AUTOMOTIVE INDUSTRY ROBOTS Applications include screw-driving, assembling, painting, trimming/cutting, pouring hazardous substances, labelling, welding, handling, quality control applications as well as tasks that require extreme precision,

AGRICULTURAL ROBOTS Ecrobotix, a Swiss technology firm has a solar-controlled ‘bot that not only can identify weeds but thereafter can treat them. Naio Technologies based in southwestern France has developed a robot with the ability to weed, hoe, and assist during harvesting. Energid Technologies has developed a citrus picking system that retrieves one piece of fruit every 2-3 seconds and Spain-based Agrobot has taken the treachery out of strawberry picking. Meanwhile, Blue River Technology has developed the LettuceBot2 that attaches itself to a tractor to thin out lettuce fields as well as prevent herbicide-resistant weeds. And that’s only scratching the finely-tilled soil.

INDUSTRIAL FLOOR SCRUBBERS The Global Automatic Floor Scrubber Machine boasts a 1.6HP motor that offers 113″ water lift, 180 RPM and a coverage rate of 17,000 sq. ft. per hour

These examples all come from the aptly-named site    because while these functions are labour-saving and ripe for automation, the increasing use of artificial intelligence in the workplace will undoubtedly lead to increasing reliance on machines and a resulting swathe of human redundancies in a broad spectrum of industries and services.

This process has been greatly boosted by the global pandemic due to a combination of a workforce on furlough, whether by decree or by choice, and the obvious advantages of using virus-free machines – I don’t think computer viruses count!  For example, it was suggested recently that their use might have a beneficial effect in care homes for the elderly, solving short staffing issues and cheering up the old folks with the novelty of having their tea, coffee and medicines delivered by glorified model cars.  It’s a theory, at any rate.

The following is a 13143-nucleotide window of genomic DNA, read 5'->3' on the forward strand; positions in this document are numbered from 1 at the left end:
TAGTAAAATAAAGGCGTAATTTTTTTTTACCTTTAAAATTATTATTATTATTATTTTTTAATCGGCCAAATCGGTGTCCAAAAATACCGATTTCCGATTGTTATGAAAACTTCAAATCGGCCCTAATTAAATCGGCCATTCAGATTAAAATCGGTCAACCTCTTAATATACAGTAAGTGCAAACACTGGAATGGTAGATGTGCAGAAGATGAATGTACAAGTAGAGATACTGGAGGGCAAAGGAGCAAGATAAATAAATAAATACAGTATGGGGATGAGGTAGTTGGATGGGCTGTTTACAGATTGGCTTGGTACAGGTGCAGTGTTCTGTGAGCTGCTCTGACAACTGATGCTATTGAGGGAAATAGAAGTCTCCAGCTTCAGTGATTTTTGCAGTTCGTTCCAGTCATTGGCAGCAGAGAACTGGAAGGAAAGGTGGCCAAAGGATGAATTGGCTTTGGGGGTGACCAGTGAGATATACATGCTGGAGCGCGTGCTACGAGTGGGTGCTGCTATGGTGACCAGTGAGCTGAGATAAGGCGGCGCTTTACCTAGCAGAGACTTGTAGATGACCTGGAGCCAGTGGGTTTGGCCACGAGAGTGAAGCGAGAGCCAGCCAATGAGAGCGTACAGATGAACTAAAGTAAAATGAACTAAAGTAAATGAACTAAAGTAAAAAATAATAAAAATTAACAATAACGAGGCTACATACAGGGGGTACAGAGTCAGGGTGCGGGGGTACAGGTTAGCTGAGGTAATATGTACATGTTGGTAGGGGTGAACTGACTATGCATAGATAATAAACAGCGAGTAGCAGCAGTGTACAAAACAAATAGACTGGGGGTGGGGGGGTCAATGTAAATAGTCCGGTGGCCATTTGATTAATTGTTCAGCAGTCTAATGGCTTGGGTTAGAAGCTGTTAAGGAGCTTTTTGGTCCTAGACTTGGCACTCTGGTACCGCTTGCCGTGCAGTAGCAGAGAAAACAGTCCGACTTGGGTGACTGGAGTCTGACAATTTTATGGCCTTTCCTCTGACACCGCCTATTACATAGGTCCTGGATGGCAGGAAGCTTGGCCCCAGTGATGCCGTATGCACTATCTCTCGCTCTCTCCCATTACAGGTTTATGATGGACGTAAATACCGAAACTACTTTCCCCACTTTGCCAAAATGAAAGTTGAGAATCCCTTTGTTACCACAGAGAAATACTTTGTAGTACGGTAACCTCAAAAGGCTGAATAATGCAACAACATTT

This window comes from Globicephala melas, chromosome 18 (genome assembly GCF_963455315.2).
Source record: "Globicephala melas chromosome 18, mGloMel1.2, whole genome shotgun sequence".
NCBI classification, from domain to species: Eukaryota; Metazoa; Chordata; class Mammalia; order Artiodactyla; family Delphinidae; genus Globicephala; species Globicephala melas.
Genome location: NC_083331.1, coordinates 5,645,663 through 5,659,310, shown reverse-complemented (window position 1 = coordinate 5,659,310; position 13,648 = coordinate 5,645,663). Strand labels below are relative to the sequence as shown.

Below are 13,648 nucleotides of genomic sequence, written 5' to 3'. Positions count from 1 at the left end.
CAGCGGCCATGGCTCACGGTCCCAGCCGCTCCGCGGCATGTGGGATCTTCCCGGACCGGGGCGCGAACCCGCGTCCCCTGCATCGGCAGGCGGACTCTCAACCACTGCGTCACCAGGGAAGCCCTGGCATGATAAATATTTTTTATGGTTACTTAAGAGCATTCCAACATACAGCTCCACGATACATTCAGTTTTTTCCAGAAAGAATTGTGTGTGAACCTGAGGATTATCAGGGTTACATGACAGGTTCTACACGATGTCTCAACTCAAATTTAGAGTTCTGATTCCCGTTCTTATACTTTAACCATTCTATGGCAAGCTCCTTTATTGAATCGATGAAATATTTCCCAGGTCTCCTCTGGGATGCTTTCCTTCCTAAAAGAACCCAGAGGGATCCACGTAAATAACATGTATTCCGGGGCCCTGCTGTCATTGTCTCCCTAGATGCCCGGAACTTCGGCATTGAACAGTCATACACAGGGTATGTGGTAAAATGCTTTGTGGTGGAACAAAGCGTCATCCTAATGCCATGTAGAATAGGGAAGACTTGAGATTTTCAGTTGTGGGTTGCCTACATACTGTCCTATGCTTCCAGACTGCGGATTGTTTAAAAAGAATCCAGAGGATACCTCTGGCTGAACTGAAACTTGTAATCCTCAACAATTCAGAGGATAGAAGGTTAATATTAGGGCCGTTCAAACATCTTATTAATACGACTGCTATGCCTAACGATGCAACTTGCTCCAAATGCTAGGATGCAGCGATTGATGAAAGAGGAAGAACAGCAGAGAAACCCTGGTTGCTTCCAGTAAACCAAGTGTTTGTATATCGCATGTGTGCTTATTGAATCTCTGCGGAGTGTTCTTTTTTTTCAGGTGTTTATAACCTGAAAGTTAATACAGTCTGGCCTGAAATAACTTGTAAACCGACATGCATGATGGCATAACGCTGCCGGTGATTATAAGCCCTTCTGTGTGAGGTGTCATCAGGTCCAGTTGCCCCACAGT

Already, customers at the South-Korean  fast-food chain No Brand Burger can avoid any interaction with a human server during the pandemic.  The chain is using robots to take orders, prepare food and bring meals out to diners.  Customers order and pay via touchscreen, then their request is sent to the kitchen where a cooking machine heats up the buns and patties. When it’s ready, a robot ‘waiter’ brings out their takeout bag.   

‘This is the first time I’ve actually seen such robots, so they are really amazing and fun,’ Shin Hyun Soo, an office worker at No Brand in Seoul for the first time, told the AP. 

Human workers add toppings to the burgers and wrap them up in takeout bags before passing them over to yellow-and-black serving robots, which have been compared to Minions. 

Also in Korea, the Italian restaurant chain Mad for Garlic is using serving robots even for sit-down customers. Using 3D space mapping and other technology, the electronic ‘waiter,’ known as Aglio Kim, navigates between tables with up to five orders.  Mad for Garlic manager Lee Young-ho said kids especially like the robots, which can carry up to 66lbs in their trays.

These catering robots look nothing like their human counterparts – in fact they are nothing more than glorified food trolleys so using our thumb rule from the movies, mankind is safe from imminent takeover but clearly  Korean hospitality sector workers’ jobs are not.

And right there is the dichotomy – replacement by stealth.  Remote-controlled robotic waiters and waitresses don’t need to be paid, they don’t go on strike and they don’t spread disease so it’s a sure bet their army is already on the march.

But there may be more redundancies on the way as well.  Have you noticed how AI designers have an inability to use words of more than one syllable?  So ‘robot’ has become ‘bot’ and ‘android’ simply ‘droid?  Well, guys, if you continue to build machines ultimately smarter than yourselves you ‘rons  may find yourself surplus to requirements too – that’s ‘moron’ to us polysyllabic humans”!